Why I Love the Eighties! The history of a decade in three books.


October 19, 2013 by brettdgale

It’s often said that if you can remember the Sixties you weren’t there.  Perhaps it should also be said that if that if you want to remember the Eighties then you weren’t there.

Parachute pants? Big Hair? Shoulder Pads? The 80’s were the decade that fashion forgot. I’m a child of the Eighties and even I have no desire to visit those fashion travesties again.

But fashion aside, the Eighties are bizarrely cool, and have been so for years. Indeed, the only thing not cool about the 80’s may well be the fashions (or in fact still using the descriptor “cool”).

Almost from the minute 1989 turned into 1990, nightclubs sprang up styling themselves as Retro, playing the music of the decade just ended.

And the Eighties seem to be undergoing a renaissance right now.  From documentaries on Foxtel and Free to Air TV through to nostalgia for the political era of Hawke and Keating (even from their political enemies) – the Eighties are it.

This may be no more than the modern version of the mania for “70s Parties” that was all the rage about 15 years ago – a rose colored glasses view of an age before the current one. After all, sepia toned nostalgia is one of humanity’s most endearing and enduring character traits.

But it may also be something deeper.  As time goes on, every generation reassesses its history. Our current review of what happened three decades ago is resulting in a consent that the Eighties were one of the landmark decades of recent history.  A more positive assessment than one perhaps could have foreseen at the decade’s immediate end.

Indeed the National Geographic channel has gone so far as to proclaim The Eighties: The Decade That Made Us. Is this just a somewhat pretentious title or is there more to back up the claim?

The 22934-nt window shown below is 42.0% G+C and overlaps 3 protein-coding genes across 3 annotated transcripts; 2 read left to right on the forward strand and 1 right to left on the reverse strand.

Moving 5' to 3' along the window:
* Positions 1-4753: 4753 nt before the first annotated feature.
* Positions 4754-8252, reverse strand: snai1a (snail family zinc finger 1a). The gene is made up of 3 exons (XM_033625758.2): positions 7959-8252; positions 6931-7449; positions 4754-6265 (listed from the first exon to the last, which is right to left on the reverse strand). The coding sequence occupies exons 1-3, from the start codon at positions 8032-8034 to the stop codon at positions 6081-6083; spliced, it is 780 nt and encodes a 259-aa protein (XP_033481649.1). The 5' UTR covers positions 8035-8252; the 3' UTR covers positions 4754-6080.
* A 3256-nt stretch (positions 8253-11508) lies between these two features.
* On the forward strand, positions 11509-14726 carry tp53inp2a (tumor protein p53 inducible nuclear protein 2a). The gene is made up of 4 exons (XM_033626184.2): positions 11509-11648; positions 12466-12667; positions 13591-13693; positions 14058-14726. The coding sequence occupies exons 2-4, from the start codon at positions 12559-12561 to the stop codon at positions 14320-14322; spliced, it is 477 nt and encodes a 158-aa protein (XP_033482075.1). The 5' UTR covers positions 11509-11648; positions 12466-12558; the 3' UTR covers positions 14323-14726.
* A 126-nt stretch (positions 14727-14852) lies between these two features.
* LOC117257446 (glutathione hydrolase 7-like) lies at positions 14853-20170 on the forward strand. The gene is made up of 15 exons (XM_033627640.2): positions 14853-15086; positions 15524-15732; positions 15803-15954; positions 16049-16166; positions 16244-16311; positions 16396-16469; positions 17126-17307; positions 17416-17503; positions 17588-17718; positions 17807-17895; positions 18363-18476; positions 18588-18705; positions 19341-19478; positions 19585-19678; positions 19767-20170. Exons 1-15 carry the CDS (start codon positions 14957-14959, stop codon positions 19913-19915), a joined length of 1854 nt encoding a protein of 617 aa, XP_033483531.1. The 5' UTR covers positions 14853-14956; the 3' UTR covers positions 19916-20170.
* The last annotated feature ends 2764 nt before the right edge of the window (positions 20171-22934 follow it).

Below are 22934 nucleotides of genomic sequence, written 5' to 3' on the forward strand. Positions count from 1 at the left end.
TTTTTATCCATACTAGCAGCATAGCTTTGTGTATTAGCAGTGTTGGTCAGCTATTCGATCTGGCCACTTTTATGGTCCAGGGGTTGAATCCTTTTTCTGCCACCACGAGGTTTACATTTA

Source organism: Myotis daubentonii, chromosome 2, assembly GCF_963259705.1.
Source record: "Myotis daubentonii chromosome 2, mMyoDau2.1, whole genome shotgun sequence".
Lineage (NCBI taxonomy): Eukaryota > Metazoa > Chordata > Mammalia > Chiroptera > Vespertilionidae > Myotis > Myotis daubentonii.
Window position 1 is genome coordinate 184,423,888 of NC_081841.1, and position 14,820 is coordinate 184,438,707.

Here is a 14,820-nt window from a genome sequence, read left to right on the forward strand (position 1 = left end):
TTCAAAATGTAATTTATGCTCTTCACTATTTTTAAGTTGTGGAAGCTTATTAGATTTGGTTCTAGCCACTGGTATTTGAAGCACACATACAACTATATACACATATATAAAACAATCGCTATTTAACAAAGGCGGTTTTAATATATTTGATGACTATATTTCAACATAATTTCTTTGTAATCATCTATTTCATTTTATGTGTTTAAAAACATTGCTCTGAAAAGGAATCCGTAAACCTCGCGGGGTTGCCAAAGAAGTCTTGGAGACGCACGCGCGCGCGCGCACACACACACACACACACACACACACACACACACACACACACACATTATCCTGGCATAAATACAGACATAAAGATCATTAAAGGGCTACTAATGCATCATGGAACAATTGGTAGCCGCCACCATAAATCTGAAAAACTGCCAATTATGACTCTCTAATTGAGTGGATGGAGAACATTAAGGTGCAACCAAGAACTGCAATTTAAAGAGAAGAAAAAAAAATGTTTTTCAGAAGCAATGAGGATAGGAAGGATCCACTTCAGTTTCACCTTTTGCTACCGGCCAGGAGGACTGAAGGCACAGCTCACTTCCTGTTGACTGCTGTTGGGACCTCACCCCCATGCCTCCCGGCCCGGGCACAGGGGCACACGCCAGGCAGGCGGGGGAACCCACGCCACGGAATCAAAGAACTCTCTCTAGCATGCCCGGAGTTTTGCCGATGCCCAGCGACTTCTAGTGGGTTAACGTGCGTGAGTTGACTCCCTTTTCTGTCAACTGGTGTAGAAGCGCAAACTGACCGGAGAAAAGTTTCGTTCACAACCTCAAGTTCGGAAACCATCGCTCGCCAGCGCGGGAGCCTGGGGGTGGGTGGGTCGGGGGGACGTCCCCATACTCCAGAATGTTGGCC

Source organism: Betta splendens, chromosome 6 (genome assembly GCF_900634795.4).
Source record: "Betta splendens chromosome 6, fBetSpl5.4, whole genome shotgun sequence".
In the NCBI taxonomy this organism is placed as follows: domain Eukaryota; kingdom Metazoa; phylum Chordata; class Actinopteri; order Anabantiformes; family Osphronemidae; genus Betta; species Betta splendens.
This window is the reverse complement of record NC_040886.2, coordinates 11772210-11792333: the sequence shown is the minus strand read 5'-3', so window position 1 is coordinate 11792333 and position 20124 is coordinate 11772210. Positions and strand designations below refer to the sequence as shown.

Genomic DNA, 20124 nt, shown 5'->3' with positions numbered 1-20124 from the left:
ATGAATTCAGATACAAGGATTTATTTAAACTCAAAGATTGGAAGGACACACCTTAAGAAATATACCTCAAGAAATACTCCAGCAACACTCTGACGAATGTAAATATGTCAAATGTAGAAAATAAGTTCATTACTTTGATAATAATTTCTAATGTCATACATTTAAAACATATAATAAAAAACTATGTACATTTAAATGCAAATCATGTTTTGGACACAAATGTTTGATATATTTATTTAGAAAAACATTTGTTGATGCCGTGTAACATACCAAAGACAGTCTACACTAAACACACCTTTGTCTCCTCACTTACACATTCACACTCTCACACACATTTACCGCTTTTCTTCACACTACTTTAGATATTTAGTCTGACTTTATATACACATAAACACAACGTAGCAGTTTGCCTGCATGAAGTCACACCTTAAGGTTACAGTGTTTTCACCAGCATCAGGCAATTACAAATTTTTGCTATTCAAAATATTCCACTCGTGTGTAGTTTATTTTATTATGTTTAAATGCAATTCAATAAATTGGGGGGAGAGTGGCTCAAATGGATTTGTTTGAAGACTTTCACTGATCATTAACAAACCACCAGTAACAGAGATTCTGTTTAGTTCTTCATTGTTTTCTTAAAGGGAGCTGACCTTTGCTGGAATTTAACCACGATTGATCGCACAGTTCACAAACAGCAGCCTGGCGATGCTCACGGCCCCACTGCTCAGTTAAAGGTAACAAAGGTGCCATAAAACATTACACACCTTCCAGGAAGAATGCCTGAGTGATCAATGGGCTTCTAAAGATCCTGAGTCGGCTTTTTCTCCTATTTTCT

It was a decade of rampant greed and consumerism gone wild (the phrase Shop til Drop has Eighties all over it). Yet a decade tinged with ostentatious and genuine humanitarianism (Do They Know it’s Christmas?, the triumph of Solidarity)

It was a decade of right wing political ascendancy (Thatcher, Reagan) while the politically powerless found a radical and potent voice through a new kind of music (rap)

It was a decade that began in the grip of the fear of nuclear war and ended with the fall of the Iron Curtain.

But was it a decade that made us?

The answer has to be yes.  Consider the evidence.

When we look back through the sweep of history the 80’s will be seen as the most influential decade of the past fifty years.  I mean can anyone actually remember anything that happened in the 90s?

The 2000’s of course will be remembered for many things most of them negative – the rise of mass transcontinental terrorism and the destructive power of the GFC to name two.  Yet, even the negative events of the Naughties had their antecedents in the Eighties.

The end of a bipolar world of two super powers and their clients gave rise to a patchwork of unstable nation states, chaotic failures to achieve democracy, and, rampant and aggrieved non-state actors no longer held in check by their patrons.

The GFC had its origins in the 80’s ‘greed is good’ laissez-faire approach to financial regulation. How’s this for a quote ripped straight from the headlines of 1984 – “the housing finance industry needs a national mortgage exchange that does for mortgages and mortgage backed securities trading ‘what the New York Stock Exchange does for corporate stock trading” said Fannie Mae Chairman David O. Maxwell”. Mmmm, maybe not David.